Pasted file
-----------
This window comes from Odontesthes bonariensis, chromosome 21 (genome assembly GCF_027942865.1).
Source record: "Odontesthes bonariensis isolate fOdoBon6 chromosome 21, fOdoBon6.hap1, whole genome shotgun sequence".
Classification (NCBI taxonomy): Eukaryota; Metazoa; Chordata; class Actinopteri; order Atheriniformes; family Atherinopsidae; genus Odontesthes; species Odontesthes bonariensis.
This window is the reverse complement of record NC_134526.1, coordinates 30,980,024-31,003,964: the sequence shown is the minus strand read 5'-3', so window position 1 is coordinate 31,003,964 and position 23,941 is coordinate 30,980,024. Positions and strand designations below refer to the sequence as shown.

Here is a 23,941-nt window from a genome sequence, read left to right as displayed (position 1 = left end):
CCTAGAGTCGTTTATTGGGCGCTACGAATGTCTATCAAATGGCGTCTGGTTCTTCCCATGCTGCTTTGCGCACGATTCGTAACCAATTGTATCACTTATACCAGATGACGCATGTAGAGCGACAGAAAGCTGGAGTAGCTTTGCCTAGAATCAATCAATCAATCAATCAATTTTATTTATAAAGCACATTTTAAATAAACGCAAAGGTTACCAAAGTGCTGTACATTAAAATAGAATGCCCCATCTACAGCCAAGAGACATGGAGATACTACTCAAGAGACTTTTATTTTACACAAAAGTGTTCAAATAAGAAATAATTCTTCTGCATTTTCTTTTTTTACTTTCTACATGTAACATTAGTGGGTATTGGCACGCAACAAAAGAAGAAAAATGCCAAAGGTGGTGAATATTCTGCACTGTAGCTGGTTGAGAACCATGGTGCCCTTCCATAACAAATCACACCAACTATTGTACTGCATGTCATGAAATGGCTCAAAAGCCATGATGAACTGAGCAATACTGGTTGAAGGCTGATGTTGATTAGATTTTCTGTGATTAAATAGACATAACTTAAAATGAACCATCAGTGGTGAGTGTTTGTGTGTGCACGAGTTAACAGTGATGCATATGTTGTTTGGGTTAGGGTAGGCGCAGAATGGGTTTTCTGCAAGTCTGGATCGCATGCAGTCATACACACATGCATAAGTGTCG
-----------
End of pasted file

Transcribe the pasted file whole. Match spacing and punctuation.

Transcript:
This window comes from Odontesthes bonariensis, chromosome 21 (genome assembly GCF_027942865.1).
Source record: "Odontesthes bonariensis isolate fOdoBon6 chromosome 21, fOdoBon6.hap1, whole genome shotgun sequence".
Classification (NCBI taxonomy): Eukaryota; Metazoa; Chordata; class Actinopteri; order Atheriniformes; family Atherinopsidae; genus Odontesthes; species Odontesthes bonariensis.
This window is the reverse complement of record NC_134526.1, coordinates 30,980,024-31,003,964: the sequence shown is the minus strand read 5'-3', so window position 1 is coordinate 31,003,964 and position 23,941 is coordinate 30,980,024. Positions and strand designations below refer to the sequence as shown.

Here is a 23,941-nt window from a genome sequence, read left to right as displayed (position 1 = left end):
CCTAGAGTCGTTTATTGGGCGCTACGAATGTCTATCAAATGGCGTCTGGTTCTTCCCATGCTGCTTTGCGCACGATTCGTAACCAATTGTATCACTTATACCAGATGACGCATGTAGAGCGACAGAAAGCTGGAGTAGCTTTGCCTAGAATCAATCAATCAATCAATCAATTTTATTTATAAAGCACATTTTAAATAAACGCAAAGGTTACCAAAGTGCTGTACATTAAAATAGAATGCCCCATCTACAGCCAAGAGACATGGAGATACTACTCAAGAGACTTTTATTTTACACAAAAGTGTTCAAATAAGAAATAATTCTTCTGCATTTTCTTTTTTTACTTTCTACATGTAACATTAGTGGGTATTGGCACGCAACAAAAGAAGAAAAATGCCAAAGGTGGTGAATATTCTGCACTGTAGCTGGTTGAGAACCATGGTGCCCTTCCATAACAAATCACACCAACTATTGTACTGCATGTCATGAAATGGCTCAAAAGCCATGATGAACTGAGCAATACTGGTTGAAGGCTGATGTTGATTAGATTTTCTGTGATTAAATAGACATAACTTAAAATGAACCATCAGTGGTGAGTGTTTGTGTGTGCACGAGTTAACAGTGATGCATATGTTGTTTGGGTTAGGGTAGGCGCAGAATGGGTTTTCTGCAAGTCTGGATCGCATGCAGTCATACACACATGCATAAGTGTCG